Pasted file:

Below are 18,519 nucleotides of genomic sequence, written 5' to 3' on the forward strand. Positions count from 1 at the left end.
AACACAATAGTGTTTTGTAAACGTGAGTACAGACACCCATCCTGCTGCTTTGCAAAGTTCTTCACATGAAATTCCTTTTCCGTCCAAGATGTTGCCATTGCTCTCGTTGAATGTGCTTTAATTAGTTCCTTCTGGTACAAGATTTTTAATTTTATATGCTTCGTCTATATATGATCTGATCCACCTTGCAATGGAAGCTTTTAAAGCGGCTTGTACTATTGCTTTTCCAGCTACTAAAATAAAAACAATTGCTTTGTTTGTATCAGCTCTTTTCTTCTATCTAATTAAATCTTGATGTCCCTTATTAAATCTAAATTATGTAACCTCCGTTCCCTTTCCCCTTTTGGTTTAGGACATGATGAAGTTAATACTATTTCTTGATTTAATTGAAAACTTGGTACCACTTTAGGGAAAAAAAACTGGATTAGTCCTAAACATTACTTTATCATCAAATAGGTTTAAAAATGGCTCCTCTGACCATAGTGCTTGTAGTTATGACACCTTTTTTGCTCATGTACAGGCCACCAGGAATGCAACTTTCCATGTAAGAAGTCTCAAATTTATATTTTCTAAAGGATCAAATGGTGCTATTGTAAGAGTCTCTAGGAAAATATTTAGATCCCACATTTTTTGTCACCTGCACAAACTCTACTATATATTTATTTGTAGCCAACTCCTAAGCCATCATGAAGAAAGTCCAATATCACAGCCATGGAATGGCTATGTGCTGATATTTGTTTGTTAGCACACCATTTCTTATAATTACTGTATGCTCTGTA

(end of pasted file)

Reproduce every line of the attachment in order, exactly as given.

Below are 18,519 nucleotides of genomic sequence, written 5' to 3' on the forward strand. Positions count from 1 at the left end.
AACACAATAGTGTTTTGTAAACGTGAGTACAGACACCCATCCTGCTGCTTTGCAAAGTTCTTCACATGAAATTCCTTTTCCGTCCAAGATGTTGCCATTGCTCTCGTTGAATGTGCTTTAATTAGTTCCTTCTGGTACAAGATTTTTAATTTTATATGCTTCGTCTATATATGATCTGATCCACCTTGCAATGGAAGCTTTTAAAGCGGCTTGTACTATTGCTTTTCCAGCTACTAAAATAAAAACAATTGCTTTGTTTGTATCAGCTCTTTTCTTCTATCTAATTAAATCTTGATGTCCCTTATTAAATCTAAATTATGTAACCTCCGTTCCCTTTCCCCTTTTGGTTTAGGACATGATGAAGTTAATACTATTTCTTGATTTAATTGAAAACTTGGTACCACTTTAGGGAAAAAAAACTGGATTAGTCCTAAACATTACTTTATCATCAAATAGGTTTAAAAATGGCTCCTCTGACCATAGTGCTTGTAGTTATGACACCTTTTTTGCTCATGTACAGGCCACCAGGAATGCAACTTTCCATGTAAGAAGTCTCAAATTTATATTTTCTAAAGGATCAAATGGTGCTATTGTAAGAGTCTCTAGGAAAATATTTAGATCCCACATTTTTTGTCACCTGCACAAACTCTACTATATATTTATTTGTAGCCAACTCCTAAGCCATCATGAAGAAAGTCCAATATCACAGCCATGGAATGGCTATGTGCTGATATTTGTTTGTTAGCACACCATTTCTTATAATTACTGTATGCTCTGTA